In short, power in all its complex forms emerges from and is maintained by relationality.

Do you agree? You can comment below, keep the conversation going on Twitter (@mikejonesmelb), or write your own blog post in response. Many thanks to Annelie @annelie_de (and her supervisor Tom Denison @30secondarchive) for getting the ball rolling.


  1. Thank you both Mike and Annelie for kicking off what I think is a really important conversation around Archives and power. There’s a general assumption around the role archives-as-repositories play in sustaining or creating ‘power’ or ‘identity’, but just how they do this, or whether its even an actual thing is difficult to articulate or define.

    I like the concept of relationality Mike’s highlighted here, especially since it allows for the incorporation of temporality and the prospect of evolution and change over time .

    In the first question posed above – (there may be a document (or documents) in an archive with the potential to bring down a government. If this hasn’t happened yet, does that record have power?) – the latency of the archive-as-content is assumed. In other words, there’s always the possibility that somewhere in the repository is the single, golden item that will reveal itself as ‘the one’ – whatever that may be – and then the injection of agency, the transition from inherent to active power occurs, as Mike notes.

    More broadly though, I think there’s an ‘imagined’ power in archival repositories. Not only on the basis that they are often mythologized as the store of potentially ‘golden’ items, but also in the way that they allow communities to potentially imagine themselves as communities. This is Benedict Anderson’s thesis – that to be part of a group there needs to be a range of shared or widely accepted attributes and/or elements that the group imagines themselves all sharing – and the archival repository, although it doesn’t feature in his work, I think is a key to fulfilling this role.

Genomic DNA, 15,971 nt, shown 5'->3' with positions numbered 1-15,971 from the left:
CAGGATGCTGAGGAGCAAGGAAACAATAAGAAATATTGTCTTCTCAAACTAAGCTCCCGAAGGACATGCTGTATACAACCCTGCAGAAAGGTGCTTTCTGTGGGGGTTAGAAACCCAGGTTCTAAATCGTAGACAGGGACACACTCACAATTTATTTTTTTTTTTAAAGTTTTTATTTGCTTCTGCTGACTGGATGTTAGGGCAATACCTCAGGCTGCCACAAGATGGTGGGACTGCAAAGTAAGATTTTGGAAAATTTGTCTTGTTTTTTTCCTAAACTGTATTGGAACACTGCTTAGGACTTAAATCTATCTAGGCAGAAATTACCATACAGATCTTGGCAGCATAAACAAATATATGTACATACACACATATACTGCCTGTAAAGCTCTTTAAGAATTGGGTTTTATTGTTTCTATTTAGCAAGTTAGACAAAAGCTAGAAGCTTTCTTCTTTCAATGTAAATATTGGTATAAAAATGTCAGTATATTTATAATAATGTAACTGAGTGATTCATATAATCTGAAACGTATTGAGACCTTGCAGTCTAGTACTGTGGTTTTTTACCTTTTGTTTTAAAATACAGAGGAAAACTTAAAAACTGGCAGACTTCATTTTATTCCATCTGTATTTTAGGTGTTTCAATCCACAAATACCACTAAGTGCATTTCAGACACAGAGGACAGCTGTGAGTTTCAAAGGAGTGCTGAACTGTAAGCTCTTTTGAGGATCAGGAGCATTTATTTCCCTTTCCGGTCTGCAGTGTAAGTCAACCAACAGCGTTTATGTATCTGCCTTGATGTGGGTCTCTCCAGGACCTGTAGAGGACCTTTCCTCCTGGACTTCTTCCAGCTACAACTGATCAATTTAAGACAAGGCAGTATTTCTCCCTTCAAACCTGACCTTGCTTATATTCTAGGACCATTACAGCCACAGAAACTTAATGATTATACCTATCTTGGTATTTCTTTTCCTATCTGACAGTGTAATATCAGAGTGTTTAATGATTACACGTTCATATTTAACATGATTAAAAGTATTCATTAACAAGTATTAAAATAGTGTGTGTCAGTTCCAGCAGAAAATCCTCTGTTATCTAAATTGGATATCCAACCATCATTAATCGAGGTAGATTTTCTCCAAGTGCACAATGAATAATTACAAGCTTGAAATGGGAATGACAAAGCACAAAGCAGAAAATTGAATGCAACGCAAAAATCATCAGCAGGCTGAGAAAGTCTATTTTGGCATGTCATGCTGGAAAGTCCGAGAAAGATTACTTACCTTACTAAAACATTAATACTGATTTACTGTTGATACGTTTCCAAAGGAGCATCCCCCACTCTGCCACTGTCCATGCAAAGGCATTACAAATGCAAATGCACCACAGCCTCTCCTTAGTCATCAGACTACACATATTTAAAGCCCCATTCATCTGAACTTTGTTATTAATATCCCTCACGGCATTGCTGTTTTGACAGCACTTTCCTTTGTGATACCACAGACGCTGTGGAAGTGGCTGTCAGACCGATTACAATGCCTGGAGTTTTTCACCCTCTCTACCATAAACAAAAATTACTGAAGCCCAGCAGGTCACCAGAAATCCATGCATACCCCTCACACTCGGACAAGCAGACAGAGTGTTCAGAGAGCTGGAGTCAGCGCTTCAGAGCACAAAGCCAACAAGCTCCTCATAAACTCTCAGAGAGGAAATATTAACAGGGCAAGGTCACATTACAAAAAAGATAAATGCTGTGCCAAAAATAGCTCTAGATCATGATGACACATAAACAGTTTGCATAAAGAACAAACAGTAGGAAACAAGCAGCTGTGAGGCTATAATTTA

And in this role, it’s not about the one item, series or accession, but the very existence of the thing called an archive that is key. It has its mysterious ways, supported by a range of cool stereotypes (cardigan, ‘dust’, things ‘lost only to be ‘discovered’, ‘reading rooms etc…) which help to establish the archive as more than a thing, and all those attributes help to give it the air of mystery. If you need something, it’s likely to be ‘in the archive’. Even if you don’t, there’s safety in the knowledge that someone, somewhere, has carefully archived it. And it’s that mythologising I think that creates a peculiar type of archival power, at once active and activated, latent and potential.

    Finally – phew! – the imagined archive is clearly and obviously stuck firmly in the relational model Mike describes: the sources of ideation and conception and that are used to imagine the archive are filtered and shaped by contemporary and historical patterns and relationships. Over time, archives may become more or less powerful, more or less positive, or represent more or less of a threat to the status quo. It’s no wonder that during civil conflicts, repositories are targeted.

    So, thanks again for kicking off this conversation!